Articles of present issue

This leads us back to the two special themes included in the present issue. Each section comprises three papers, which emerged from tracks at various academic conferences. They are introduced in a separate preface from the guest editors. The first set of papers is a compilation from the section emerged from GECON, the “Conference on the Economics of Grids, Clouds, Systems, and Services”. In their preface the guest editors, José Ángel Bañares from the University of Zaragoza and Jörn Altmann from Seoul National University, emphasize many non-technological aspects, such as the design of pricing and operation models as well as the need for trust and at least some regulation. The second set of papers originates from tracks on “Digital Media” held at the European Conference of Information Systems (ECIS) and the Pacific Asia Conference on Information Systems (PACIS). As elaborated in more detail in the preface of our guest editors Thomas Hess from the University of Munich and Ioanna Constantiou from Copenhagen Business School, the papers address the relationship between media channels, the question of revenue models for content providers and investigate new forms of consumer behavior. All submitted papers underwent the usual review process at Electronic Markets and we are much obliged to the guest editors for handling this proves.

A cordial thank you also goes to the reviewers that were involved in both present special issues as well as to all guest editors and reviewers that were active in 2017. The list of all reviewers and guest editors from last year, which is presented at the end of this editorial, clearly shows that an academic journal like Electronic Markets is a true community effort! We truly appreciate your dedication for advancing research. In particular, this applies to one of the early contributors to Electronic Markets, who now decided to step down as Senior Editor. Professor Rolf Wigand from the University of Arkansas at Little Rock, has been a member of the editorial board since 1999, an Associate Editor since 2009 and a Senior Editor since 2012. During his time at Electronic Markets he served as reviewer and editor for over 100 papers and authored another ten. We are indebted to his contribution and wish him all the best for this “active retirement”. Rolf will be succeeded as Senior Editor by Ioanna Constantiou, who has been an Associate Editor at Electronic Markets since 2012. We appreciate her commitment to our journal and are honored that she joined the Senior Editors’ team.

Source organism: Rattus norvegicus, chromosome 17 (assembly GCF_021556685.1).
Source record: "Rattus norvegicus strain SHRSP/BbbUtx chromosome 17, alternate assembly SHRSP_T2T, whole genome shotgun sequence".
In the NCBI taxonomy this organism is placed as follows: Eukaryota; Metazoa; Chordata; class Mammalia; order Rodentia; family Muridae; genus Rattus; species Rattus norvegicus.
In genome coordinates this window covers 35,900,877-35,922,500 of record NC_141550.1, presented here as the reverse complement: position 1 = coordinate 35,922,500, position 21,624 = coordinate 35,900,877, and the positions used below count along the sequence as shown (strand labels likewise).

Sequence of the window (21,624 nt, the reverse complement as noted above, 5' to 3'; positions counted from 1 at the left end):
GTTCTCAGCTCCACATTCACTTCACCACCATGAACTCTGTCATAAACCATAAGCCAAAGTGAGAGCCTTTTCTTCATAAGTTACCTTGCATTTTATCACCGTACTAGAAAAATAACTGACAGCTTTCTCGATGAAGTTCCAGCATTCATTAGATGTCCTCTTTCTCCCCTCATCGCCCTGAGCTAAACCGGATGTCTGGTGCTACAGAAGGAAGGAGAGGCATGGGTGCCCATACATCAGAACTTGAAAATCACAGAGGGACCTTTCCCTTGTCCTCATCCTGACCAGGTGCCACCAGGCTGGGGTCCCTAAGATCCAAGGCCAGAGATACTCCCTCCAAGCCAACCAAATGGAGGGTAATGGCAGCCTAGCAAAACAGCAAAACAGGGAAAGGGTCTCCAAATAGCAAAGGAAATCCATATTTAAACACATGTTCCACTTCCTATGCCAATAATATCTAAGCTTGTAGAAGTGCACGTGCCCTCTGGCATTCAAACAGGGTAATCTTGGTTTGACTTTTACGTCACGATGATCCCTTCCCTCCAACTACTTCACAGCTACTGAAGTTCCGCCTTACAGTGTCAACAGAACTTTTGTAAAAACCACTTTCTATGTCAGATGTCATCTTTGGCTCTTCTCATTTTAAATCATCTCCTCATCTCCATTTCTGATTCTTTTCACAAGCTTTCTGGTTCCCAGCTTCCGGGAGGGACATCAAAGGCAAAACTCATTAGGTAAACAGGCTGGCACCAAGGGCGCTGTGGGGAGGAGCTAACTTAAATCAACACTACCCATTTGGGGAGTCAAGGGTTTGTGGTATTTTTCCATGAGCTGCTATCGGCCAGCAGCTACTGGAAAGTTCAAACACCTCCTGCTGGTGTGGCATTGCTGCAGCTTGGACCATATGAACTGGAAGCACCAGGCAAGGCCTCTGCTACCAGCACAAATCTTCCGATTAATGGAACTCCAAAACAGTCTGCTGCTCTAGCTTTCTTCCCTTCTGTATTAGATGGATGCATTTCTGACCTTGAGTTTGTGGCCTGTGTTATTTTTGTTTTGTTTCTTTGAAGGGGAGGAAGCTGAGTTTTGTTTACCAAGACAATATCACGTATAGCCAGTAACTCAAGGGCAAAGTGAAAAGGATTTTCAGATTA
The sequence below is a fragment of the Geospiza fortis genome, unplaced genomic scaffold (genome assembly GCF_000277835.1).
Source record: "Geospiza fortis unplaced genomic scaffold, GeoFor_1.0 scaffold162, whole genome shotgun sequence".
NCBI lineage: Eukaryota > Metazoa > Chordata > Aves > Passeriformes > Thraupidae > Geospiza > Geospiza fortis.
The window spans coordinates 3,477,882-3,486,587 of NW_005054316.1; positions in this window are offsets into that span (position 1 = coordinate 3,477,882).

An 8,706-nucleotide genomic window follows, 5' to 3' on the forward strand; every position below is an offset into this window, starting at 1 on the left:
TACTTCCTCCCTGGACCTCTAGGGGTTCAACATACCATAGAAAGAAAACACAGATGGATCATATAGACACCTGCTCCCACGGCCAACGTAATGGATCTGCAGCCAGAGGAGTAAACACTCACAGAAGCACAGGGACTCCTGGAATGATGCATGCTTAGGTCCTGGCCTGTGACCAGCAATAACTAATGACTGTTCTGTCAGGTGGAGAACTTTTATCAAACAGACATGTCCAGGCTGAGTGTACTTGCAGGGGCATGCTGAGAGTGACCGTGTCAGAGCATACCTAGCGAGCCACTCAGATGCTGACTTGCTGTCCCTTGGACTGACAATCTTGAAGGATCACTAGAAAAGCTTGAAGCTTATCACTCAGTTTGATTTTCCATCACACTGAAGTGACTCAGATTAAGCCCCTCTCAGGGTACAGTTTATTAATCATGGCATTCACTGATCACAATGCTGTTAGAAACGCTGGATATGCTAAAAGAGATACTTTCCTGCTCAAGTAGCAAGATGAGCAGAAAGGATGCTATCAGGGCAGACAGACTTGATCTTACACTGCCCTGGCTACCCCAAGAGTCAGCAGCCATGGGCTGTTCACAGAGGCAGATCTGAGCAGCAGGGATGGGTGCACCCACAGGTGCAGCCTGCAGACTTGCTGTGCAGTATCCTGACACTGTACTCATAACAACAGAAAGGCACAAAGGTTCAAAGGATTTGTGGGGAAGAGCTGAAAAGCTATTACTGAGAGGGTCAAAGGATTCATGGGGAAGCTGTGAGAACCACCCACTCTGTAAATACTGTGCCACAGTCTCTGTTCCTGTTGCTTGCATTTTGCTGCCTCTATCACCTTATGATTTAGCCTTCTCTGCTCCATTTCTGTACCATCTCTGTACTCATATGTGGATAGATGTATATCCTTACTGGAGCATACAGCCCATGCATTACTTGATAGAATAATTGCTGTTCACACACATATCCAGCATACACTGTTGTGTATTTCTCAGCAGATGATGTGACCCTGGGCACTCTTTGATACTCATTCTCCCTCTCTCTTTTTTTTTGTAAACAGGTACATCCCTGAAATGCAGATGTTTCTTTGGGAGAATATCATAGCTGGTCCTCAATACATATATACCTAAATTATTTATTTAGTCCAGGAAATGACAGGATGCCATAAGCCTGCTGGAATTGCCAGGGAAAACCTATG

Rainer Alt, Hans-Dieter Zimmermann

List of reviewers

Aaron Mengelkamp

Abubakar Mohammed Abubakar

Adam Panagiotis Vrechopoulos

Ahmad Ghazawneh

Alea Fairchild

Alexander Kerl

Alexander Richter

Alfred Winter

Amílcar Arantes

Anastasia Constantelou

Andreas Eckhardt

Andreas Henrich

Anil Aggarwal

Anne Moen

Ante Plazibat

Arisa Shollo

Babak Abedin

Benedict Johannes Drasch

Benjamin Yen

Bernardo Batiz-Lazo

Bo Edvardsson

Bruce William Weber

Catherine A. Dwyer

Chia-Lin Hsu

Chin-Feng Lai

Christer Carlsson

Christian Maier

Christian Matt

Christiane Lehrer

Christine Legner

Christof Weinhardt

Christoph Flath

Christopher Patrick Holland

Christy M.K. Cheung

Cinzia Cappiello

Daniel Beverungen

Dawn G. Gregg

Deepak Khazanchi

Denise Evangaline Gengatharen

Dennis Marten Steininger

Detlef Schoder

Dingjuan Wu

Dirk Georg Neumann

Dirk Mattfeld

Dongxiao Gu

Dorina Rajanen

Doug Vogel

Efosa Carroll Idemudia

Elgar Fleisch

Eric Peukert

Eugenia Pedro

Eva Turk

Evangelos Katsamakas

Fabio Lobato

Farrukh Khan

Florian Glaser

Frédéric Georges Thiesse